A similar picture emerged from data-driven factor analysis. Factor 1 (“routine-unadventurous”) corresponded with the a priori “structure” factor and factor 2 (“gym-goer”) closely matched the a priori “location” factor. Stroke survivors and controls expressed significantly different exercise preferences on both these factors. Thus, the lines of evidence converge to indicate that stroke survivors prefer exercising in a structured manner at a specific facility compared to controls. In both a priori and data-driven analyses; however, the inclusion of current activity levels and psychological wellbeing in a multivariate model weakened the effect of group on exercise preference. The effect of group remained significant only for the a priori “location” factor and data-driven “gym-goer” factor, and these factors both centred around exercise in an established facility. This indicates that the preference for structured exercise expressed by stroke survivors is partly attributable to their lower activity levels and poorer psychological wellbeing.
Our findings in stroke do have similarities to those identified in cardiac patients, who were found to place more importance on being part of group exercise and having individualised attention from professionals than controls [7, 9]. The tendency for stroke survivors to prefer structured exercise and an established exercise facility, however, contrasts with the preferences of a group of slightly younger breast cancer patients [7, 9]. Only 22% of these patients liked to exercise in an established facility, and the majority wanted exercise to be flexible and unsupervised. While it is important to demonstrate that different populations have different exercise preferences as a first step, the greatest clinical impact will come with understanding more about the preferences of individuals. Tools such as the EPQ can be used to understand the exercise preferences of individual stroke survivors and programs can be tailored accordingly. In line with our second hypothesis, stroke survivors had greater individual variability in exercise preferences than controls on 4 of the 5 a priori factors, although the differences were not marked. The main pattern to emerge was the relatively high variability among stroke survivors in whether they liked certain locations for exercise and whether they wanted to be independent. This suggests that planners of exercise programs for stroke survivors should take careful note of individual differences in preferences regarding location and independence. The stroke group had relatively low variability in whether they liked to exert themselves when exercising, indicating fewer individual differences on this parameter.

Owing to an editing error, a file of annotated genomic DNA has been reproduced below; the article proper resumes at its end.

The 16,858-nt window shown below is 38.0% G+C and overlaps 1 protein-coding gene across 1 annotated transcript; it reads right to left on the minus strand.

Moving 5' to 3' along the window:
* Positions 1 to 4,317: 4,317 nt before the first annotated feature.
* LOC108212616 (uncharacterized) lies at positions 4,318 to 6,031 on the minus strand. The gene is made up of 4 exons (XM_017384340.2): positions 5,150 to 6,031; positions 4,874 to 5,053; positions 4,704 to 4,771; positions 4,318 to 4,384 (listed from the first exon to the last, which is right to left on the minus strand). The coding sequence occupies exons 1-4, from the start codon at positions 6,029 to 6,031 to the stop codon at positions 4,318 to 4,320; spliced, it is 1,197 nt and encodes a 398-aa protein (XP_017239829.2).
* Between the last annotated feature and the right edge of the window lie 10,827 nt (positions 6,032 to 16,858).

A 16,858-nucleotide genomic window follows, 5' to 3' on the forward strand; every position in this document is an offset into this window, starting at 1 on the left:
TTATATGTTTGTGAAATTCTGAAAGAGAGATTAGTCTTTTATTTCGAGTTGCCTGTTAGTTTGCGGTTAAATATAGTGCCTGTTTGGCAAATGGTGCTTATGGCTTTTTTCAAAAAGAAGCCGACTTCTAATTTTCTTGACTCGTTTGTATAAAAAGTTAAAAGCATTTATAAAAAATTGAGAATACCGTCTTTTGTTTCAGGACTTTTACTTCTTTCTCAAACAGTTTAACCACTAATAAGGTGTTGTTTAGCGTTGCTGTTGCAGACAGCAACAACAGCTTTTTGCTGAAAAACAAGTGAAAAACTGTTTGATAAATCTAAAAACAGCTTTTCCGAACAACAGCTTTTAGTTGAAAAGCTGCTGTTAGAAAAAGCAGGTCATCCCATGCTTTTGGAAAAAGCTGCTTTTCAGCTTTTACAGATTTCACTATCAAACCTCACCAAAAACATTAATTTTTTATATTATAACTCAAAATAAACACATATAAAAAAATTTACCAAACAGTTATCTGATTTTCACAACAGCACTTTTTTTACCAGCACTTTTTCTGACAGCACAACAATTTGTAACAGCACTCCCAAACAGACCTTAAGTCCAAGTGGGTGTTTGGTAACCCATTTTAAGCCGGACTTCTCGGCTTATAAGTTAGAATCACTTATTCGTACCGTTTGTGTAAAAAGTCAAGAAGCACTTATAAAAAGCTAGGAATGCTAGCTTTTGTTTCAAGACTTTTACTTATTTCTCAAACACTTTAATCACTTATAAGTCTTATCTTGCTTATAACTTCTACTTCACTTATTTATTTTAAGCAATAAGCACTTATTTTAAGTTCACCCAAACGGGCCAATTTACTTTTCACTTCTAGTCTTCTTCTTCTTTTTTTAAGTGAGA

Correlational analyses using the a priori factors indicated that lower current activity levels were associated with a higher preference for structure and lower preference for independence. Lower quality of life was associated with a higher preference for structure and a higher preference for exercising at a facility. Stroke survivors reported poorer quality of life and lower activity levels than controls, and these factors are likely to be major underlying reasons for the difference in exercise preferences after stroke.